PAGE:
The new Thompson & Morgan Special Award and the importance of emotion in garden photography
© Autumn down on the Allotments by Mark Bolton
A central pillar of the competition is about making photography as accessible as possible. Accessibility engenders engagement and engagement creates the environment needed to bring out a vast potential of creativity. And this creativity has a huge role in highlighting the wonders and importance of the natural world.
Similarly, gardening is also about accessibility, particularly as our lives become ever more sustainably viable and necessary. Just as we all have the ability to engage with nature on a creative level we also have the ability to engage with it on a horticultural level as well.
Finding new ways to celebrate this relationship is central to our mission. That’s why our new special award with Thompson & Morgan is rather important to us. It neatly joins together various strands of gardening and photography which complement each other in so many ways.
The new special award is all about the ‘Joy of Gardening’ and using the products of Thompson & Morgan as a gateway to explore our relationship with plants and gardens. If you’re a keen photographer but have never had green fingers, the special award may inspire you to plant a few seeds and discover the marvellous similarities for yourself. The expectation of planting a seed and envisioning germination has vivid parallels to pressing the shutter release and envisioning the potential of the final processed picture. The origin of that beautiful plant portrait becomes just as vital as its future capture.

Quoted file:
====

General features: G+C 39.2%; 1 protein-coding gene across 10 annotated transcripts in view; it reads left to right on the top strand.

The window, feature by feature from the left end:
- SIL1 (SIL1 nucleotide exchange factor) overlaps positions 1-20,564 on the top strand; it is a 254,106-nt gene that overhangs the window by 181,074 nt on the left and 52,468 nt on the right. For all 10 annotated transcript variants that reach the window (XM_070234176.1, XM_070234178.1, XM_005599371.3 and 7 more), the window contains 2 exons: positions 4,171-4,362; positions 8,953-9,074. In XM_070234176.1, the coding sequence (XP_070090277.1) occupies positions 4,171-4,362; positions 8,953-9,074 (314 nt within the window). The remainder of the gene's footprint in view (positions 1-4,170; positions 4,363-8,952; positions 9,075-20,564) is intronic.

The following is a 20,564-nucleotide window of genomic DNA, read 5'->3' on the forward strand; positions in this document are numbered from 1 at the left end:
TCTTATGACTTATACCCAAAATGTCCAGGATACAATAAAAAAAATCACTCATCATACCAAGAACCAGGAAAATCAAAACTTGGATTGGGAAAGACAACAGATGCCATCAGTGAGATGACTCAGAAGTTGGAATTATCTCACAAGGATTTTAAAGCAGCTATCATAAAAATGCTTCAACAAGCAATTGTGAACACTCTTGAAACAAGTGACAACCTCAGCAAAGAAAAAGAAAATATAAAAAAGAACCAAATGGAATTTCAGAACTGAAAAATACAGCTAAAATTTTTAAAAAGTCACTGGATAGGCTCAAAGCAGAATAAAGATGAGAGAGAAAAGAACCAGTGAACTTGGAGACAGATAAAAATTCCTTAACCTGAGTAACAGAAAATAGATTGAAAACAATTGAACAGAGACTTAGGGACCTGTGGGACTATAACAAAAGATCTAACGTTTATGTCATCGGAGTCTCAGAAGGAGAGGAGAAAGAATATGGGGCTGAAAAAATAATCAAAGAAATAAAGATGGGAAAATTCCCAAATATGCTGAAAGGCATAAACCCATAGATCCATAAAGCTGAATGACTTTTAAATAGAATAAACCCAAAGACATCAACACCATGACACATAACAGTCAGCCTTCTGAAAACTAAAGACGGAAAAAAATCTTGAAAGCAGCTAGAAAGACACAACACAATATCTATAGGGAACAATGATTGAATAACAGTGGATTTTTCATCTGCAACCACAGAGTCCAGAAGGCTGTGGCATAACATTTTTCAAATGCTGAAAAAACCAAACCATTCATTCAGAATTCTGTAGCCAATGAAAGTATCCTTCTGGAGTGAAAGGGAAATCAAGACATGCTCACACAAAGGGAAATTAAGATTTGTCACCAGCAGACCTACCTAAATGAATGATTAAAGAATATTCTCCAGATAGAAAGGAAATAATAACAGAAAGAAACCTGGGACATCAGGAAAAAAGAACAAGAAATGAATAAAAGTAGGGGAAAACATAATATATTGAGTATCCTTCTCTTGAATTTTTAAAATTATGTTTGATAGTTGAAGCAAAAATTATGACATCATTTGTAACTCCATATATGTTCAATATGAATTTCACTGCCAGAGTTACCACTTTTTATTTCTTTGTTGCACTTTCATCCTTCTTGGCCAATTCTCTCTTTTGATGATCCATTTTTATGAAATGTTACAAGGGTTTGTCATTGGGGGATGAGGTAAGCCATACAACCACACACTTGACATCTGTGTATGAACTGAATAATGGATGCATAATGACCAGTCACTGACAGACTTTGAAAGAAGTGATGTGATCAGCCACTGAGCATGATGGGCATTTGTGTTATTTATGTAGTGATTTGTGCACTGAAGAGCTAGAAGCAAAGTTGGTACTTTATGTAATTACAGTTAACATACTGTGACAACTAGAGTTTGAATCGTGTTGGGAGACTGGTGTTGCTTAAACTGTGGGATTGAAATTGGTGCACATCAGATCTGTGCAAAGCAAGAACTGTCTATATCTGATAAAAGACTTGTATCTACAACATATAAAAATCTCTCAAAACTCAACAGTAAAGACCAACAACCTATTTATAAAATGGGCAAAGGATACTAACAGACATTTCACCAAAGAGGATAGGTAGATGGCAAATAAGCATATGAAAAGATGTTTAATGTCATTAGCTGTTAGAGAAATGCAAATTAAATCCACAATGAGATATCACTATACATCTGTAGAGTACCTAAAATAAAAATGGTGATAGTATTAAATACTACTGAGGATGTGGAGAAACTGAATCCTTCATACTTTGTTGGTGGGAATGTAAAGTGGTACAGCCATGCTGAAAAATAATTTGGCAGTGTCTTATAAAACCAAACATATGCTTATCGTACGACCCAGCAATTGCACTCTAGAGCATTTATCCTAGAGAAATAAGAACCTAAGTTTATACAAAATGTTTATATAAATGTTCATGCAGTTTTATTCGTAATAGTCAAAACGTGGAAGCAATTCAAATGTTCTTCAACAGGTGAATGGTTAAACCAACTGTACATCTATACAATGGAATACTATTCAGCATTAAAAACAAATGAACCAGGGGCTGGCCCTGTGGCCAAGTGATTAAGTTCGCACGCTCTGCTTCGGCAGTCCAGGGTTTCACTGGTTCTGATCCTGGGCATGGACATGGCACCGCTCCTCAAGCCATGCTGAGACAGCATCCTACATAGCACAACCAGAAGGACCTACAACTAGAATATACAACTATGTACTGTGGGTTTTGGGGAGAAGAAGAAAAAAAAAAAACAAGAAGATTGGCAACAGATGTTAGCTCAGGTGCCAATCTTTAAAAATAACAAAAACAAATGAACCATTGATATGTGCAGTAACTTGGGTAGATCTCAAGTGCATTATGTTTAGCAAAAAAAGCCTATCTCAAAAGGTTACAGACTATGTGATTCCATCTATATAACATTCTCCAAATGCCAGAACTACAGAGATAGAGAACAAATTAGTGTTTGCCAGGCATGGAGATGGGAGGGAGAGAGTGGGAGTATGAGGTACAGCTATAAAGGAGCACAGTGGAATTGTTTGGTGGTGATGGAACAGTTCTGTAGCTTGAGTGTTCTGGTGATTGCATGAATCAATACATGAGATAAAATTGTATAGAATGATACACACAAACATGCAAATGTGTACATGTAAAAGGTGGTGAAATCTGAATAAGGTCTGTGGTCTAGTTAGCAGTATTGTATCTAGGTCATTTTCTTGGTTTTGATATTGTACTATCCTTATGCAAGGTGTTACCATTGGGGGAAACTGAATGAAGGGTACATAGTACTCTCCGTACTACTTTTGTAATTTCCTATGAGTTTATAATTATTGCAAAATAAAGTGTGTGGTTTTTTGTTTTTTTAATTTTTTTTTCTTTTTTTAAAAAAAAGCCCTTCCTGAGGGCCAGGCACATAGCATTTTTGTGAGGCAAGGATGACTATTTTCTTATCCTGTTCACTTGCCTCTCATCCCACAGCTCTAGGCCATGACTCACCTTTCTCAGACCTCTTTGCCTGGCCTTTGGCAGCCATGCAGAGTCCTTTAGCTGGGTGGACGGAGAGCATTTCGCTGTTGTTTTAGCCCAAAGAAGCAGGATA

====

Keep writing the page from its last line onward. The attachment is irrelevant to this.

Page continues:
We’re also looking to uncover more of those brilliantly personal gardening experiences which can pass us by without full acknowledgement. As is often the case, we are tempted to travel to beautiful gardens with expertly maintained landscapes and borders (rightly so!) but we can forget about those little moments of green success stories we’ve had at home, whether on the windowsill, veg patch or patio and how we can use photography to tell a very compelling, visual story.
This leads on to something that we want to promote as a competition and that is the recognition of positive emotion. It is sometimes the case that a photograph can be technically brilliant, but can fail to convey a real emotional message. This special award, ’The Joy of Gardening’ encourages an exploration of the emotions one feels in gardening and growing your own and how best to capture that within a photograph.
That then is the challenge of this special award - how does one go about capturing emotion? Here are some key points to bear in mind when photographing that prized specimen or garden scene:
Focus on the part of the plant or scene, which best corresponds to how you feel about it. What do you want judges to see and why?
Use light to emphasise your choice of capture. Is it dramatic, uplifting or exciting? Don’t forget to use post-capture processing effectively to emphasise this choice through exposure, contrast and colours.
What is surrounding the subject? What is in the background? Is the angle and composition original? Does it reinforce a feeling or detract from it? Watch out for unwanted objects in the frame.
Experiment with different apertures. Where is the point of focus and why?
Be self-critical and keep taking pictures until you’re happy. If you’re not, change one of the above variables and keep shooting!
And the final key similarity between gardening and photography? Both are reflexive activities which force us to instinctively take account of our own presence, our own actions, and the consequences of what we create.
It doesn’t get more emotionally relevant than that.